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Suddenly, food waste is a hot topic in Canada. And it should be: According to the Love Food Hate Waste campaign, the average Canadian family wastes 140 kilograms of food a year, at a cost of $1,100.

While the food industry is a big part of the problem, the restaurant sector actually produces less waste than households. It’s not hard to see why: In the hospitality business, wasted food is wasted income. By necessity, chefs know how to cut down on waste. And so, a handful of these savvy chefs offer their favourite restaurant-inspired tips for eliminating waste that you can use at home.

How do I make the perfect cherry pie?

How do I make the best burgers?

How do I get the most flavour from my grill?

Christine Cushing, resident chef on CTV’s The Marilyn Denis Show

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Shop your fridge first. Think like you’re running a restaurant and do an inventory. A full inventory, not "Oh, I think I have a couple of lemons and some cheese.” Go into those drawers, pull things out, put them on the counter, work out what you have and what you can use. Make that your jumping off point instead of, “I want to make this recipe because I saw it on Instagram or in a cookbook.”

Andrea Carlson, head chef at Burdock and Co., Vancouver

DARRYL DYCK/The Globe and Mail

Shop daily at your local market or corner store. Having too many items in your fridge means you lose track of what’s there, and end up with sad vegetables relegated to the back of the crisper. Doing small grocery runs each day lets you take advantage of the freshest produce – it’s more inspiring. I’m always the weirdo standing in the produce section for a little too long, waiting for a meal to come together in my head. But it’s still quicker than a big weekly shop, and less time shopping means more time cooking.

Joshna Maharaj, chef and activist

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One of my favourite things to do is make what I like to call a garbage goddess chutney. I gather bunches of herbs, bits of vegetables, garlic and any other stuff in the fridge that’s nearing the end of its life. I pulse these up in a food processor with some olive oil and lemon juice or vinegar, and maybe some anchovies too. I’m left with a perfect dip, spread or marinade that’s full of great flavour.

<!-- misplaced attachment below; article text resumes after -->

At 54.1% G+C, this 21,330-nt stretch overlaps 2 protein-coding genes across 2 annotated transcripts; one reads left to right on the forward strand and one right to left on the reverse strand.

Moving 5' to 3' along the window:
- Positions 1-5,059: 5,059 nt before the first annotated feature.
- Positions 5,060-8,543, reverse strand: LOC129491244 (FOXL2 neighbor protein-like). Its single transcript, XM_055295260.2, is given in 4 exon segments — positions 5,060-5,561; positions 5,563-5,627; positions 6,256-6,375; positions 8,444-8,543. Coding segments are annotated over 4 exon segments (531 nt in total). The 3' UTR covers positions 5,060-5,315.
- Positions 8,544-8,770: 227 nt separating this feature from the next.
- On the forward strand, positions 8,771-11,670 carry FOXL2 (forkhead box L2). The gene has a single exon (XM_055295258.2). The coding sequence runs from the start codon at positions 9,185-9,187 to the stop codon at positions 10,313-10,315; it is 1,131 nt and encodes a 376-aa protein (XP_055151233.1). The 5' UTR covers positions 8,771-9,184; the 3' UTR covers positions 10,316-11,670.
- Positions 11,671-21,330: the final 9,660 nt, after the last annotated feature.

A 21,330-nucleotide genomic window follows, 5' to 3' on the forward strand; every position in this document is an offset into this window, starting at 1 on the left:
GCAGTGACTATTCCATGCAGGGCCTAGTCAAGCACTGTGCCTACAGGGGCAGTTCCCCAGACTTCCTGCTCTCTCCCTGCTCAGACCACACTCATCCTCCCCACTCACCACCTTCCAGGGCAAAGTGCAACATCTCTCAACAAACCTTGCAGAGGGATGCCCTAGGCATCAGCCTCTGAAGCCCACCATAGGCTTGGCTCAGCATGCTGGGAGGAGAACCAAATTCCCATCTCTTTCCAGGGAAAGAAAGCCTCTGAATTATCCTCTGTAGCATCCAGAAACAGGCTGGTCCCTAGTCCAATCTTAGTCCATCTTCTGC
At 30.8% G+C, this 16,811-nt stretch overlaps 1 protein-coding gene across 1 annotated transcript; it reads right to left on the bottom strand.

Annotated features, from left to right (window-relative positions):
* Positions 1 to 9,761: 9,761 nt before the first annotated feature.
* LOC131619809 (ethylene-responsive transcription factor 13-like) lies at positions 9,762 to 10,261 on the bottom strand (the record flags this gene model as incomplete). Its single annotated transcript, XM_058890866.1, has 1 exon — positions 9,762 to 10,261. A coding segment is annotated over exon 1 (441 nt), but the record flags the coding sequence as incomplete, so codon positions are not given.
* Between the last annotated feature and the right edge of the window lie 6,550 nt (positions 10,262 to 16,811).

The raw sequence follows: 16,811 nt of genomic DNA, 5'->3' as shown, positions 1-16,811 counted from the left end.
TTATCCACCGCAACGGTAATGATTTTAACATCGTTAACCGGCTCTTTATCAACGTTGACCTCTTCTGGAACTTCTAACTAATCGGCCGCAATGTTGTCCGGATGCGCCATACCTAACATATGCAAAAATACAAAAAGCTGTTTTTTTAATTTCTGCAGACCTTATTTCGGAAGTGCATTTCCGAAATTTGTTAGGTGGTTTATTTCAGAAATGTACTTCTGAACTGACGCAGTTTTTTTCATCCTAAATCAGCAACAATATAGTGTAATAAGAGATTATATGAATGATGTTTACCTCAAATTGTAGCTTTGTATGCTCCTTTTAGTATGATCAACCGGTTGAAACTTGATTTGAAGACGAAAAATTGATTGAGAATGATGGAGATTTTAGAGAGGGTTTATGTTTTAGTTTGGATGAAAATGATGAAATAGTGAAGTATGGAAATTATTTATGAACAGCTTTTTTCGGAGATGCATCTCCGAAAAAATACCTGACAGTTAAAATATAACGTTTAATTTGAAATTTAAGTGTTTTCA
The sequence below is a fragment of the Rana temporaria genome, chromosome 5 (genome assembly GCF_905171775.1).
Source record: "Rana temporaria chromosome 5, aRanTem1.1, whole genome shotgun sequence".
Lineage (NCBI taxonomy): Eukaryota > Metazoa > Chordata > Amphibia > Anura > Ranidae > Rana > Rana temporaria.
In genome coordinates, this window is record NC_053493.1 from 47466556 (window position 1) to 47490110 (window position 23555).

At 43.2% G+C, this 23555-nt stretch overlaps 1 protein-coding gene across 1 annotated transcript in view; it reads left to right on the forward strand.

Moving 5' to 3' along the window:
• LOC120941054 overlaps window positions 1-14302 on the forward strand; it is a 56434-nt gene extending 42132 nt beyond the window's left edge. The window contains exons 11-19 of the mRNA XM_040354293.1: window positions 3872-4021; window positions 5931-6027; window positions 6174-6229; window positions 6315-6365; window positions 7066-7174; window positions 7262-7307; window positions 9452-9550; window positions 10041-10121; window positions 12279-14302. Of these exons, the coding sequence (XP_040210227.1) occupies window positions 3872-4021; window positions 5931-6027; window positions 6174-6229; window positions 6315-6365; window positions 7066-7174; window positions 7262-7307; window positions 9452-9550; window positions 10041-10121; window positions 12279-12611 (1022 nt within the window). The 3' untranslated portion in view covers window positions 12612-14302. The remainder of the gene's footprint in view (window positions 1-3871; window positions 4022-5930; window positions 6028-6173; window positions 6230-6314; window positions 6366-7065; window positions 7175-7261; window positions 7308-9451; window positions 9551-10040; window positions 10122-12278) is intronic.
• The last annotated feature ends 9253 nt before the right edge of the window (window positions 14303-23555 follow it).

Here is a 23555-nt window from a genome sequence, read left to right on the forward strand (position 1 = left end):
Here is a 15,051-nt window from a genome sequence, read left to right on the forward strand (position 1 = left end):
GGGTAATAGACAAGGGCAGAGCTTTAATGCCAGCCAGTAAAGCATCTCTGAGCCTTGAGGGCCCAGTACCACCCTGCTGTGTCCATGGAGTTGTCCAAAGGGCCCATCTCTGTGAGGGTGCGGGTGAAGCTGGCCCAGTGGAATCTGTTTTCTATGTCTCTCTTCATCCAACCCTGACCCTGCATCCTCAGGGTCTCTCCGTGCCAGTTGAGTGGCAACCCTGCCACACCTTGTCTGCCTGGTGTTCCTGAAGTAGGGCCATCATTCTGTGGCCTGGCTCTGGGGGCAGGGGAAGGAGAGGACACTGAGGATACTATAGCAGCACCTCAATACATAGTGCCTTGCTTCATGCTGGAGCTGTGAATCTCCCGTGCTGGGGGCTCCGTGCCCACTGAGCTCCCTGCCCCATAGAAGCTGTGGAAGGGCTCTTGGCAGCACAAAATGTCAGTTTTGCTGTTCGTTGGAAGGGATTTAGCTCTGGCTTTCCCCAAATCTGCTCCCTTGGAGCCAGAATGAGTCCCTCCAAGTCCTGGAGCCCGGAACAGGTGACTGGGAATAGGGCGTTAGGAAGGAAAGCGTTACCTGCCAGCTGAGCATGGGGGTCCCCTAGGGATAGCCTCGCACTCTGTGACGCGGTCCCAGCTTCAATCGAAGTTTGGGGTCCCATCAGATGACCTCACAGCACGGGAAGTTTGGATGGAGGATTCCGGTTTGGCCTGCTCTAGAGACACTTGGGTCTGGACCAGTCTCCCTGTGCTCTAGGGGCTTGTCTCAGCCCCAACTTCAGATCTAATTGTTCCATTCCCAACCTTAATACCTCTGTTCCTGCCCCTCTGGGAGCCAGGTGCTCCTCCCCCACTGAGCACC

Paul Moran, winner of Top Chef Canada and head chef at Tofino Resort and Marina

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Most Canadians throw away roots, peels, herb stalks and bones, but I save them in the freezer. I’ll often have a few different bins going: one with vegetable trims, one with fish, one with meat. When the time is right and a bin is full, I make a delicious stock. Nothing else is required, apart from water.

Eden Grinshpan, host of Top Chef Canada and chef

Learn how to use ingredients that are on their last legs. People throw out bruised fruits and veggies without thinking about what they can do with them. Instead of throwing away sad apples, make a sauce: you can eat it as is or bake with it. The same rule goes with strawberries, blueberries, pears, apricots, peaches – all of these fruits can be turned into jams. Also, you don’t need to peel your carrots and beets before using them – it’s unnecessary waste.

Daniel Hadida, co-head chef, the Restaurant at Pearl Morissette

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Experiment with different preservation methods to utilize all parts and flavours of ingredients. Dehydrate, freeze, pickle. We juice leeks that aren’t so nice, add 2-per-cent salt to that juice and then ferment nicer leeks in it, green part and all. Or put herbs into oil before they go off. Just blend them, then strain it through cheese cloth. You remove the bitterness and get a more aromatic quality. We do that with nasturtium and use the oil in mayonnaise; it gives it this brilliant green colour.

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